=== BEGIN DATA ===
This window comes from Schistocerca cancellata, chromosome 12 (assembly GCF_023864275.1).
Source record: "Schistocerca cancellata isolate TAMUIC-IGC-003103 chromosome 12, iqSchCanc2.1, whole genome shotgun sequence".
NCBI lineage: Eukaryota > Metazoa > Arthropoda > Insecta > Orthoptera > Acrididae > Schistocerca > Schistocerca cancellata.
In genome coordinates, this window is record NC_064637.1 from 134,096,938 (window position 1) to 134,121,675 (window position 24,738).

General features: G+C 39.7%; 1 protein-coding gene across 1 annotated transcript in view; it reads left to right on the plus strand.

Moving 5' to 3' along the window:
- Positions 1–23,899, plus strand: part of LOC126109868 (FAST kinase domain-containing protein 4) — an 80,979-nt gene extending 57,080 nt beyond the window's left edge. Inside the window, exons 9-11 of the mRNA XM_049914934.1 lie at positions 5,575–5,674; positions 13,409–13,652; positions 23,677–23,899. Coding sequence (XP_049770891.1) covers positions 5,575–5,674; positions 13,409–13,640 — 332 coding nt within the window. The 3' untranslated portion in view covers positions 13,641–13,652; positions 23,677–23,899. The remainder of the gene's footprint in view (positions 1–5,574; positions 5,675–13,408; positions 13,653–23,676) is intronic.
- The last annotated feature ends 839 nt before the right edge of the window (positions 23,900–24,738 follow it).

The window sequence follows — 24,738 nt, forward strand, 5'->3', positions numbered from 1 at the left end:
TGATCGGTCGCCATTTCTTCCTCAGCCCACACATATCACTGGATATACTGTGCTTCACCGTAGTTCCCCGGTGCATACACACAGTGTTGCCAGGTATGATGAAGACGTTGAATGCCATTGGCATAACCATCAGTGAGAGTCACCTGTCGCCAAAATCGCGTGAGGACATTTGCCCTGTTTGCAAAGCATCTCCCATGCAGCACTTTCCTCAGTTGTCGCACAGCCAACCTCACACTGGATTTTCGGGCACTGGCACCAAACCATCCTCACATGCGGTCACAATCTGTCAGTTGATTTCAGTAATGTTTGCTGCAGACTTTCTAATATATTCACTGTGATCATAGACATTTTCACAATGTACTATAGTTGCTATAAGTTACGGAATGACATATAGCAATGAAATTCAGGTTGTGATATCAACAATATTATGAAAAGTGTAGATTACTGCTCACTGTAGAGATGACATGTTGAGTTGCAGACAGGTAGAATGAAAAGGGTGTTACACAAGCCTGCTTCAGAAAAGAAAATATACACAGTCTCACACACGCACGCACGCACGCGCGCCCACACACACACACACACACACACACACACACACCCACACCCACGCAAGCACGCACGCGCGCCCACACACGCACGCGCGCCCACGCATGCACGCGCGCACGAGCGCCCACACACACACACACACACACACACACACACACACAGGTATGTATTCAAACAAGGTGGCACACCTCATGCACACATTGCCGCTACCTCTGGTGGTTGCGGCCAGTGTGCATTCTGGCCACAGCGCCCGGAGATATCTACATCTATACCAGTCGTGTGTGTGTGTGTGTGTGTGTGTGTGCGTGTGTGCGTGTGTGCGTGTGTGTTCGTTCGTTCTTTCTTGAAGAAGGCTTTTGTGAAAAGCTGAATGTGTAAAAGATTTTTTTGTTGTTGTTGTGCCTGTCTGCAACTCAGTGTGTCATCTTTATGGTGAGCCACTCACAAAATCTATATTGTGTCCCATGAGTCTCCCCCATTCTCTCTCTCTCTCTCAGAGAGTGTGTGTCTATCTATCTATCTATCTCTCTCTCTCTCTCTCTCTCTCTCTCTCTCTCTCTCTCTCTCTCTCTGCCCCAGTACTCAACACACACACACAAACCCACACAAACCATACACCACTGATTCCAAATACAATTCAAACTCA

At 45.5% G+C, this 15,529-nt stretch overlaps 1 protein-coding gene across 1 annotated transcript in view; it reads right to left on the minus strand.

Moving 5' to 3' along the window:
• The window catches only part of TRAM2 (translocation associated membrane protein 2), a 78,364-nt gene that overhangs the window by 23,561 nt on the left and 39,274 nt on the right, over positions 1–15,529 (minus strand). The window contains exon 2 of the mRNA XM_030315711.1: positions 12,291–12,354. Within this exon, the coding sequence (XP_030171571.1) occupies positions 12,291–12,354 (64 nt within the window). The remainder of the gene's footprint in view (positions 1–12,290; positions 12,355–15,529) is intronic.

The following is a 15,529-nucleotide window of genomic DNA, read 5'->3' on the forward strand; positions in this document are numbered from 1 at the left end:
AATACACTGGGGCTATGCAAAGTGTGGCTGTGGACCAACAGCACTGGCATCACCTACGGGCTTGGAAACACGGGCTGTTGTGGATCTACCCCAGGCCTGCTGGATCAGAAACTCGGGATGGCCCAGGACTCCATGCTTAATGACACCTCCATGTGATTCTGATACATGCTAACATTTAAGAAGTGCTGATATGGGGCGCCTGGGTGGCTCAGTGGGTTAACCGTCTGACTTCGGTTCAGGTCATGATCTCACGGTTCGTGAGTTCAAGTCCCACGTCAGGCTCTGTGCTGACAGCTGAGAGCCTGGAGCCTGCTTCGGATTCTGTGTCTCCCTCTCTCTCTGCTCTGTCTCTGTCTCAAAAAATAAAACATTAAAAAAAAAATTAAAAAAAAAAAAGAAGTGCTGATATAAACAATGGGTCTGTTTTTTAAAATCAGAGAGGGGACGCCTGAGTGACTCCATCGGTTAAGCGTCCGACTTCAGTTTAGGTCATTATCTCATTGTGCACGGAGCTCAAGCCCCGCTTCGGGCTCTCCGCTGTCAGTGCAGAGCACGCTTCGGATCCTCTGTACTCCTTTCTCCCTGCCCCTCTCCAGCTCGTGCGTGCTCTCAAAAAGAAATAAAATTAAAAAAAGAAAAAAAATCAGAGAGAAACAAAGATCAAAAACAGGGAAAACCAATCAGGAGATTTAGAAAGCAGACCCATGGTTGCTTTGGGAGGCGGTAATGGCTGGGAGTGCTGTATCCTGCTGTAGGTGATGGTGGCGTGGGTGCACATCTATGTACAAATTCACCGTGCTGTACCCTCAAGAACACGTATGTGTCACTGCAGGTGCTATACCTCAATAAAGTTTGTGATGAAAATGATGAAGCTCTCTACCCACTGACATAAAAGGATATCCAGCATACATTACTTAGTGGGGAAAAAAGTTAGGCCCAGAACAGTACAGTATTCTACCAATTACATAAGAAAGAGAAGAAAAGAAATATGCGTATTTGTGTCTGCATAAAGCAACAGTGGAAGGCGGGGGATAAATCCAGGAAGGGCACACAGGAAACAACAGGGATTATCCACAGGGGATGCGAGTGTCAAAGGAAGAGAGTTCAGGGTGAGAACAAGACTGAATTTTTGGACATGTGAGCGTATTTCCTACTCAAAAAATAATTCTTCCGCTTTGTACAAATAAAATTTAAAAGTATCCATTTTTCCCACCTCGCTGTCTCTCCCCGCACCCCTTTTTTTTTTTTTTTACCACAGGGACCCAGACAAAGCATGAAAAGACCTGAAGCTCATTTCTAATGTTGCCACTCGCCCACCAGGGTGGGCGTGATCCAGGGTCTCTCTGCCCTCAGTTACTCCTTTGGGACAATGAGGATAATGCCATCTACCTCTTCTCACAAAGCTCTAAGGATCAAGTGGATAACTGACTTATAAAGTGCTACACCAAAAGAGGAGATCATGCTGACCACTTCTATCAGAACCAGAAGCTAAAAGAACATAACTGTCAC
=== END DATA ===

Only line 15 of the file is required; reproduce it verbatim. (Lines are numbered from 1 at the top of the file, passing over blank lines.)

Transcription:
AATACACTGGGGCTATGCAAAGTGTGGCTGTGGACCAACAGCACTGGCATCACCTACGGGCTTGGAAACACGGGCTGTTGTGGATCTACCCCAGGCCTGCTGGATCAGAAACTCGGGATGGCCCAGGACTCCATGCTTAATGACACCTCCATGTGATTCTGATACATGCTAACATTTAAGAAGTGCTGATATGGGGCGCCTGGGTGGCTCAGTGGGTTAACCGTCTGACTTCGGTTCAGGTCATGATCTCACGGTTCGTGAGTTCAAGTCCCACGTCAGGCTCTGTGCTGACAGCTGAGAGCCTGGAGCCTGCTTCGGATTCTGTGTCTCCCTCTCTCTCTGCTCTGTCTCTGTCTCAAAAAATAAAACATTAAAAAAAAAATTAAAAAAAAAAAAGAAGTGCTGATATAAACAATGGGTCTGTTTTTTAAAATCAGAGAGGGGACGCCTGAGTGACTCCATCGGTTAAGCGTCCGACTTCAGTTTAGGTCATTATCTCATTGTGCACGGAGCTCAAGCCCCGCTTCGGGCTCTCCGCTGTCAGTGCAGAGCACGCTTCGGATCCTCTGTACTCCTTTCTCCCTGCCCCTCTCCAGCTCGTGCGTGCTCTCAAAAAGAAATAAAATTAAAAAAAGAAAAAAAATCAGAGAGAAACAAAGATCAAAAACAGGGAAAACCAATCAGGAGATTTAGAAAGCAGACCCATGGTTGCTTTGGGAGGCGGTAATGGCTGGGAGTGCTGTATCCTGCTGTAGGTGATGGTGGCGTGGGTGCACATCTATGTACAAATTCACCGTGCTGTACCCTCAAGAACACGTATGTGTCACTGCAGGTGCTATACCTCAATAAAGTTTGTGATGAAAATGATGAAGCTCTCTACCCACTGACATAAAAGGATATCCAGCATACATTACTTAGTGGGGAAAAAAGTTAGGCCCAGAACAGTACAGTATTCTACCAATTACATAAGAAAGAGAAGAAAAGAAATATGCGTATTTGTGTCTGCATAAAGCAACAGTGGAAGGCGGGGGATAAATCCAGGAAGGGCACACAGGAAACAACAGGGATTATCCACAGGGGATGCGAGTGTCAAAGGAAGAGAGTTCAGGGTGAGAACAAGACTGAATTTTTGGACATGTGAGCGTATTTCCTACTCAAAAAATAATTCTTCCGCTTTGTACAAATAAAATTTAAAAGTATCCATTTTTCCCACCTCGCTGTCTCTCCCCGCACCCCTTTTTTTTTTTTTTTACCACAGGGACCCAGACAAAGCATGAAAAGACCTGAAGCTCATTTCTAATGTTGCCACTCGCCCACCAGGGTGGGCGTGATCCAGGGTCTCTCTGCCCTCAGTTACTCCTTTGGGACAATGAGGATAATGCCATCTACCTCTTCTCACAAAGCTCTAAGGATCAAGTGGATAACTGACTTATAAAGTGCTACACCAAAAGAGGAGATCATGCTGACCACTTCTATCAGAACCAGAAGCTAAAAGAACATAACTGTCAC